At the same time it unveiled its list of nominees, AFI revealed the names of the voters who came up with the noms.
Nomination choices were made via two 13-member committees, one representing film, the other TV. Both convened over the past two weekends in Los Angeles.
The film committee included four AFI trustees: Marsha Mason, Michael Nesmith, Tom Pollock and UCLA School of Theater, Film & TV’s Vivian Sobchack.
Also included on that panel were director Mimi Leder and writer-helmer Steven Zaillian; critics Roger Ebert of the Chicago Sun Times and Molly Haskell and Andrew Sarris, both of the N.Y. Observer; Jeanine Basinger of Wesleyan U.; Todd Boyd, USC School of Cinema-Television; and UC Santa Barbara’s Edward Branigan.
Committee chairman was Time magazine’s Richard Schickel.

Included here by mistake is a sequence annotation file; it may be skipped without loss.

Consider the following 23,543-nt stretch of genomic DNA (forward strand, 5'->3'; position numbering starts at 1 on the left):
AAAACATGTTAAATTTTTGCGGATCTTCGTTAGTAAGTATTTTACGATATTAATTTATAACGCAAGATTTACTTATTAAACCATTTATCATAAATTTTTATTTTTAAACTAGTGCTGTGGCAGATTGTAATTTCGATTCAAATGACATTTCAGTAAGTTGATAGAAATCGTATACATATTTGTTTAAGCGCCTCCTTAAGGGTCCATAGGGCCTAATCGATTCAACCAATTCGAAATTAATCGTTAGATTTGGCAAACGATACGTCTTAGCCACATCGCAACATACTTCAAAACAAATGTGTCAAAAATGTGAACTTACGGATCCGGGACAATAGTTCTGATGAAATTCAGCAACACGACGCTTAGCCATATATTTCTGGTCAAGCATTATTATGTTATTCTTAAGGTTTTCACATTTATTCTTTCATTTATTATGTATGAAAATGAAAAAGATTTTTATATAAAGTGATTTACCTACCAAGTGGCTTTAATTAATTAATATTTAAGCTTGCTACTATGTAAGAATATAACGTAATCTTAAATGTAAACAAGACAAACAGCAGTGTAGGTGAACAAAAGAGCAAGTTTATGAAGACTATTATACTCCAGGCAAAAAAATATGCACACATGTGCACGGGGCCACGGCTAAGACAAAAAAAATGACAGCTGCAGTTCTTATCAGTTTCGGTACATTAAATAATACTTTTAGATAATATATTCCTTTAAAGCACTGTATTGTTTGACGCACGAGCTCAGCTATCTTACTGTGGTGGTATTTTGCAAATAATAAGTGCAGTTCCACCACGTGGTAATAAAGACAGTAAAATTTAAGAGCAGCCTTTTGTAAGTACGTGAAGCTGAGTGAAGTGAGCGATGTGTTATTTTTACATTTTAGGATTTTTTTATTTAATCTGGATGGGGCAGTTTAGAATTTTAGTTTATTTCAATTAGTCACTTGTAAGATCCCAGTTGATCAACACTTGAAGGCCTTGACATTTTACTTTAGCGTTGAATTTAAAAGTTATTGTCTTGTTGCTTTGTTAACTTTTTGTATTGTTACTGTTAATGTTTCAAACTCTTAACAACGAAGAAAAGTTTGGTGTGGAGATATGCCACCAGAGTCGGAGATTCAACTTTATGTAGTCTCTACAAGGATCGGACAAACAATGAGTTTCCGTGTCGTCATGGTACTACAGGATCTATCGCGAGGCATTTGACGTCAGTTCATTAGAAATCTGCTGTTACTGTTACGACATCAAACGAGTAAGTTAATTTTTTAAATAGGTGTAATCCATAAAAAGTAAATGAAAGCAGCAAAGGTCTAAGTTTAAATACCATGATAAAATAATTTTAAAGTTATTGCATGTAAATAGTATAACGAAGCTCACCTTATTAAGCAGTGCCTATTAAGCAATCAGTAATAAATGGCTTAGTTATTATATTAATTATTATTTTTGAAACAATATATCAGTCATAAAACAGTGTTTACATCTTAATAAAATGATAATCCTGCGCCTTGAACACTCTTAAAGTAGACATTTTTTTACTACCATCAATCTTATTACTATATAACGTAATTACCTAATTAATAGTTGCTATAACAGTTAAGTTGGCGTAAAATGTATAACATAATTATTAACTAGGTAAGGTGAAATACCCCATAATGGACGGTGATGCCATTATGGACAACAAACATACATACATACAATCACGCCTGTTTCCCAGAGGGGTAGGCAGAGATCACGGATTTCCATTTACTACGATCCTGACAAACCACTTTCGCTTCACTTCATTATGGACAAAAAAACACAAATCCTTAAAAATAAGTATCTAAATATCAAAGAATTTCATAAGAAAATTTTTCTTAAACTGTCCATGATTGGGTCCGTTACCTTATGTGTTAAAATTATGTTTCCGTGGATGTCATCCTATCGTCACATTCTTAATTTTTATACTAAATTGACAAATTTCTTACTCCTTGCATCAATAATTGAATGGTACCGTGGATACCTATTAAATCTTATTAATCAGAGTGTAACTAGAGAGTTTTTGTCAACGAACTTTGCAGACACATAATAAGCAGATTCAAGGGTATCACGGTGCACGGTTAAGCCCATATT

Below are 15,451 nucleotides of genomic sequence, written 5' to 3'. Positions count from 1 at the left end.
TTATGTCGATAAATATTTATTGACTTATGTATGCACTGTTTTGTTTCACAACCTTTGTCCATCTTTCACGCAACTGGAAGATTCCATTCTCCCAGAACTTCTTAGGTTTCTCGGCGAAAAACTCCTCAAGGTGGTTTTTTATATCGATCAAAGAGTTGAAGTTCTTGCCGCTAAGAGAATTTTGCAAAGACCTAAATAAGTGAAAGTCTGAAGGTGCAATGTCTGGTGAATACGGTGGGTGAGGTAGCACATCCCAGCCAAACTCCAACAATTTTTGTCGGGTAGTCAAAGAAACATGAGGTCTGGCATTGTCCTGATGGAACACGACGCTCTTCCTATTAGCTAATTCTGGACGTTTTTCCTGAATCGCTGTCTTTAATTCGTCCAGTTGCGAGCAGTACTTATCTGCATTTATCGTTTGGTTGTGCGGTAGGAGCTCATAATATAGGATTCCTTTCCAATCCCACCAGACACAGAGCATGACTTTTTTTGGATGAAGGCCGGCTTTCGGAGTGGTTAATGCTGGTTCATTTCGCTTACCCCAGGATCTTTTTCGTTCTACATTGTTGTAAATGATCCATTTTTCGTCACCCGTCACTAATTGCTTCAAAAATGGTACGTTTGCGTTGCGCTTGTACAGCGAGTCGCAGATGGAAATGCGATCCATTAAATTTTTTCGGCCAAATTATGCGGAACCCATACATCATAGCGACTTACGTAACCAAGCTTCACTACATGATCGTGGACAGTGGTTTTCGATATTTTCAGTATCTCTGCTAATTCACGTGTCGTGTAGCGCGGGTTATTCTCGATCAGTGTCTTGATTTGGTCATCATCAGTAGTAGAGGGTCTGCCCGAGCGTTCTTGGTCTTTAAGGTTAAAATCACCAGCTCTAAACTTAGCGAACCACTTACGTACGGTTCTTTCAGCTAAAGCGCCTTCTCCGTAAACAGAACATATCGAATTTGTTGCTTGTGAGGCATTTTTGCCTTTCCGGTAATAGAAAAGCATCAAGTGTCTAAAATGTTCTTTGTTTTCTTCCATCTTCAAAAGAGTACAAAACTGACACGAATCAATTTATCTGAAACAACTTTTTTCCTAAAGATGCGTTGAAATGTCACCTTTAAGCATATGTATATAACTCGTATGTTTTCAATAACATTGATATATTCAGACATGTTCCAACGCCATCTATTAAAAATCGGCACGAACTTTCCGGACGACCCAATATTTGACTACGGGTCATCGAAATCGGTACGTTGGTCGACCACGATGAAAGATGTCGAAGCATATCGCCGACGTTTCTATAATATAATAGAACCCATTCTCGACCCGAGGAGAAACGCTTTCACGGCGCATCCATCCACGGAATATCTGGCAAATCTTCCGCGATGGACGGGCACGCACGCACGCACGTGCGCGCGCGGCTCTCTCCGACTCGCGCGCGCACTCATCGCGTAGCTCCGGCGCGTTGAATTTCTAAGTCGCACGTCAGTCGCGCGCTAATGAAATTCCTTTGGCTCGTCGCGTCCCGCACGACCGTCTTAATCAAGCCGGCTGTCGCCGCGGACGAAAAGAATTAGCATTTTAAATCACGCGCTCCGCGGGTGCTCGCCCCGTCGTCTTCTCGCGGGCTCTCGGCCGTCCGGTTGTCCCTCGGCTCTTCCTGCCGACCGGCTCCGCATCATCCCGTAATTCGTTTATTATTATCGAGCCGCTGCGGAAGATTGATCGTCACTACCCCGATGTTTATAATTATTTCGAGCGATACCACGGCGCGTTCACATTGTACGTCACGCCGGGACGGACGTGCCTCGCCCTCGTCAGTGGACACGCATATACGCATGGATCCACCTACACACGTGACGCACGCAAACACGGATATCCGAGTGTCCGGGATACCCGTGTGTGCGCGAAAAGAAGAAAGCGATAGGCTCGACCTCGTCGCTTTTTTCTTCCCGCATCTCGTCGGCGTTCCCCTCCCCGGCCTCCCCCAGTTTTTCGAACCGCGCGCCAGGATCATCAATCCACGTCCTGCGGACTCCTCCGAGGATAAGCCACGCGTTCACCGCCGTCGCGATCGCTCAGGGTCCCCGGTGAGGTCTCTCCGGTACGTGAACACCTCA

On the TV panel were producer-helmer Thomas Carter; producer-writer Diane English; producers Marian Rees and Frank Spotnitz; two AFI trustees, producer Suzanne de Passe and director Daniel Petrie Sr.; David Bianculli of the New York Daily News; TV Guide’s Matt Roush; Newsday’s Diane Werts; Angela M.S. Nelson, Bowling Green State U.; Horace Newcomb, U. of Georgia; and Lynn Spigel, USC School of Cinema-Television.
The TV panel was chaired by Disney TV vet Richard Frank, also an AFI trustee.
Who will pick the winners
A 100-person AFI jury representing showbiz experts will select the awards through ballots mailed today by AFI. Members of the jury will be announced by AFI two days prior to the telecast.
The jury will consist of representatives from all of the groups in the nominating panels plus all the disciplines being honored. “We have a wealth of diversity, from a broad spectrum of people who’ve devoted their lives to these mediums,” said AFI topper Jean Picker Firstenberg.
Picker Firstenberg enthused to Daily Variety that “it was an honor” to sit with the committees as they deliberated. “These are people who were smart and don’t have the opportunity to sit with each other and talk about what they care about. They had to come to the table prepared. They shared their point of view (and) listened to other people. A lot of minds were opened. And they came to consensus after considerable consideration.”